Today, that sense of balance is sometimes lacking in the language of those who either choose individual liberty over all other concerns, and hence embrace a kind of radical individualism, or seek to enlarge the power and scope of government, and hence embrace a kind of statist meddlesomeness. Catholic social thought has from the first sought to avoid the “double danger” (Pius XI) of individualism and collectivism. It holds firm three basic principles: the sacred dignity of the person, the social nature of human life, and the obligation to assign social decisions to the level best suited to make them.

In recent decades, Catholic thought has been deeply influenced by the American experience, often almost un-consciously. It has also, to a degree which will probably increase in the future, helped to shape the American experience. To understand the reciprocal relation between thought and experience, we begin by reviewing the principles of that thought and the history of that experience.

Thus, in Part I, we survey the principles of Catholic social thought, and examine the great significance of the American experiment for Catholic social thought. Catholics on other continents have scarcely noted this significance. It was clear to our U.S. Catholic forebears a century ago, and it is clear to us.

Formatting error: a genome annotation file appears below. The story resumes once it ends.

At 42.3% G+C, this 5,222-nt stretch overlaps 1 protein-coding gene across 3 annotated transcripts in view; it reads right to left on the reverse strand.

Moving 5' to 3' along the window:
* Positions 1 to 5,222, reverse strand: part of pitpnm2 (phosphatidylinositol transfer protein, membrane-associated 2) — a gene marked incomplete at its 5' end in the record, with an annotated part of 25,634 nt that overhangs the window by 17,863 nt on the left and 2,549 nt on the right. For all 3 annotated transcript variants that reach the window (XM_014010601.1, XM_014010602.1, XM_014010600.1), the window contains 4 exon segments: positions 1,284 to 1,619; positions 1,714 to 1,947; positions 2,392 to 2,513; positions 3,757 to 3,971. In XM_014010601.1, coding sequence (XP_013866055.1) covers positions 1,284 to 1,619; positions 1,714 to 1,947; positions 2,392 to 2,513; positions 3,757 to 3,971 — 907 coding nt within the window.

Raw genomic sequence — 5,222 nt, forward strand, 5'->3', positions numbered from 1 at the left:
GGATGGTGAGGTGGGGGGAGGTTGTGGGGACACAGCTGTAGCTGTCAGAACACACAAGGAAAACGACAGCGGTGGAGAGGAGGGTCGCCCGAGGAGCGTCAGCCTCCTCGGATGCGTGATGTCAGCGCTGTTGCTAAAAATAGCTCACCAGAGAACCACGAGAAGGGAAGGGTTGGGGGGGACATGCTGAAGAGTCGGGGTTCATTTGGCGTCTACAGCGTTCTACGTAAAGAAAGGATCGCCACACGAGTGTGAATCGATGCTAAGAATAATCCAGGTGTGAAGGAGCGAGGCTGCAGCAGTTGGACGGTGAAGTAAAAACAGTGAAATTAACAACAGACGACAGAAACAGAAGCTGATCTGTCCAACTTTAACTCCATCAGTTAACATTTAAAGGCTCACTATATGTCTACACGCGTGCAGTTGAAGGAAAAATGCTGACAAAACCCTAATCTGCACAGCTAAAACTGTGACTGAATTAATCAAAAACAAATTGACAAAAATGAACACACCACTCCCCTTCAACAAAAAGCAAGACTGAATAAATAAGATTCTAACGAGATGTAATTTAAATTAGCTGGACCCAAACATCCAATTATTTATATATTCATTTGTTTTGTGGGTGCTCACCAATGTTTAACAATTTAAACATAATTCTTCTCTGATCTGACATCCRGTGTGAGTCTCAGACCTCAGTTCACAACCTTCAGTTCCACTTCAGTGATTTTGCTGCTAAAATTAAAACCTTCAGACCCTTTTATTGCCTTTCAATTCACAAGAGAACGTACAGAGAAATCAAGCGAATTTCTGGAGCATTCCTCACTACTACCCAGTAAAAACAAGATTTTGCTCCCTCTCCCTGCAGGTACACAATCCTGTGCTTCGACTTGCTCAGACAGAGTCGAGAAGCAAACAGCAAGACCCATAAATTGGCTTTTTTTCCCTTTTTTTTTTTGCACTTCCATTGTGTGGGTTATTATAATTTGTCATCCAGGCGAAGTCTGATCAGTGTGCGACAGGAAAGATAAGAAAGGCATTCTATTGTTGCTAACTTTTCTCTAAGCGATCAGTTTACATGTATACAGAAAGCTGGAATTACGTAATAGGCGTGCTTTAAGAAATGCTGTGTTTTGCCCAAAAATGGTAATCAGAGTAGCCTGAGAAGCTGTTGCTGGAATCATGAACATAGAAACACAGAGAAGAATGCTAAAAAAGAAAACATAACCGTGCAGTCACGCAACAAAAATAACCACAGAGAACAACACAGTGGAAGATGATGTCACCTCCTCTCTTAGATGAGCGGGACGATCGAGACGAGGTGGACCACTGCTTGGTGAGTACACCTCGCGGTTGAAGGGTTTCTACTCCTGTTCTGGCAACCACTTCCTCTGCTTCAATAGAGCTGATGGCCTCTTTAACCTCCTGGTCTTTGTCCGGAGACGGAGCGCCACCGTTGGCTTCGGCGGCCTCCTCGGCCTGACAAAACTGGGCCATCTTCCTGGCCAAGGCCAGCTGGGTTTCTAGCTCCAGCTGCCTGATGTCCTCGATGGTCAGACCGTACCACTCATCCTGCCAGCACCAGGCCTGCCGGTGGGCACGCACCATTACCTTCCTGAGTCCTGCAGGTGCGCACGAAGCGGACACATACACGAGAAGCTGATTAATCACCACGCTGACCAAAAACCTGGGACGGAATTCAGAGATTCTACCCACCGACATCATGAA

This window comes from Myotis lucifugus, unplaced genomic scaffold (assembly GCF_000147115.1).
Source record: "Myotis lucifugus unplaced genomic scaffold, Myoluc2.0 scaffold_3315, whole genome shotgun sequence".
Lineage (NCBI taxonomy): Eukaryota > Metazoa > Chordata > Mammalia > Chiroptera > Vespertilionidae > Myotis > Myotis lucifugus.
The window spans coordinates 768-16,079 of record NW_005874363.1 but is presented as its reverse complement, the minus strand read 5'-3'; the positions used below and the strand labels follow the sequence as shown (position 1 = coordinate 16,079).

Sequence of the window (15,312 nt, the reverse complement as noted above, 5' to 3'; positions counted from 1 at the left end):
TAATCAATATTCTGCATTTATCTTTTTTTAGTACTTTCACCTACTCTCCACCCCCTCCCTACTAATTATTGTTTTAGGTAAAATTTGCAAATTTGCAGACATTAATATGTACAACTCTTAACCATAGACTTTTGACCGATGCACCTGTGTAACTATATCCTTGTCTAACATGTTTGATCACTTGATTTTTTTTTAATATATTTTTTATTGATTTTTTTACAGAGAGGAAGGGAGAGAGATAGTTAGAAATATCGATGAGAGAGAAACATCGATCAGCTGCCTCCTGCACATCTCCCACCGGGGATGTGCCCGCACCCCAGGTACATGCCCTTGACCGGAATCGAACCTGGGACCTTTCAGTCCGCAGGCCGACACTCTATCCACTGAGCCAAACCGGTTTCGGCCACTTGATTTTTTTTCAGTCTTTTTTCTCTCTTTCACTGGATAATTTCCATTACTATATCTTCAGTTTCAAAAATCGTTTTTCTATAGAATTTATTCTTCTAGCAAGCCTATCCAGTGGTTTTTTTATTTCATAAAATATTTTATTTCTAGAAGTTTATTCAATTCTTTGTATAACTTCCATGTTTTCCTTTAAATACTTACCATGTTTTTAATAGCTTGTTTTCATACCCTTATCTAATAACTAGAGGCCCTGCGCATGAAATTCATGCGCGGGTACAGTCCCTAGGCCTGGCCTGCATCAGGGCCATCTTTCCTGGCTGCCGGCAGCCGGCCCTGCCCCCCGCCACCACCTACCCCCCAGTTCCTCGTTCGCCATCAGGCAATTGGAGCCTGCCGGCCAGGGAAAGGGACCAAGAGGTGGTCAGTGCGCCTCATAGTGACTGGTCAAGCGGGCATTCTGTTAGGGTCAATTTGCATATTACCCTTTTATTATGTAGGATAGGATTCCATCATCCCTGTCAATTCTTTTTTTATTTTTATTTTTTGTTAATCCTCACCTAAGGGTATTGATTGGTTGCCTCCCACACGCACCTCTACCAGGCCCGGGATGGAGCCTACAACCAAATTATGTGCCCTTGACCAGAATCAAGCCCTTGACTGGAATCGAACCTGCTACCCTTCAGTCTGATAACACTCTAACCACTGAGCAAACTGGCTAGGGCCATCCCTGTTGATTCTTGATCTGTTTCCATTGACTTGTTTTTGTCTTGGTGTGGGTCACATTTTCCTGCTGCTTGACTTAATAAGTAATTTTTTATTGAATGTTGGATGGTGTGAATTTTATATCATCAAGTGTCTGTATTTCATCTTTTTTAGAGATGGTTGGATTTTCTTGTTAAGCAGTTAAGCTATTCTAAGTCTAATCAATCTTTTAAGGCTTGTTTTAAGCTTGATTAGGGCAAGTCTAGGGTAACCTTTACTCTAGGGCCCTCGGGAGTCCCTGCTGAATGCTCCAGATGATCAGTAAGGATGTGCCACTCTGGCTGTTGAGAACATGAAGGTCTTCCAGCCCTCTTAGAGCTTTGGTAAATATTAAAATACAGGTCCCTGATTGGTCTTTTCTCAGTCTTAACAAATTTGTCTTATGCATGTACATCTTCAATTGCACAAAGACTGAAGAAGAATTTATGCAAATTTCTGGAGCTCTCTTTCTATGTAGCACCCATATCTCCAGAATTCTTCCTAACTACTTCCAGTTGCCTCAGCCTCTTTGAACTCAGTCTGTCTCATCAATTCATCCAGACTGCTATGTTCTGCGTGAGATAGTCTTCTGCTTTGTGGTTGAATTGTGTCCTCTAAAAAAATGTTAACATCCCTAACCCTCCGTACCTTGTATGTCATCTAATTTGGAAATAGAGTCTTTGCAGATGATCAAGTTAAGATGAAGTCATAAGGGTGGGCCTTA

In Part II, we reflect on the lay vocation of co-creation, especially as it is now being lived by millions of lay persons in economic activities. Placing the theme of creation at the center of his teaching on economic justice, Pope John Paul II has suggested that it is the vocation of humans, made in the image of the Creator, to unlock the secrets the Creator has hidden in creation, and thus to move history toward the fulfillment of the Creator’s marvelous designs. So, too, political economies should liberate the creative energies of every human person within them. This liberal democracies set out to do.

In Part III, we face five serious problem areas in the U.S. economy: (1) the family; (2) poverty and welfare; (3) job creation; (4) free trade and global interdependence; and (5) social cooperation and providence. While we do not propose programmatic solutions, we do call attention to areas requiring imagination and fresh initiatives. It is the glory of systems such as ours that they are always open to reform and, like the Church itself, semper reformanda. These words of Pius XII in 1951 express our vision:

True religion and profound humaneness are not rivals. They are sisters. They have nothing to fear from one another, but everything to gain. Let each remain loyal to the law of its being, while it respects the vital needs and varied outward manifestations of the other, and the resultant harmonizing of two forces will endow any people engaged in the fulfillment of its appointed tasks with the most valuable incentives to real prosperity and solid progress.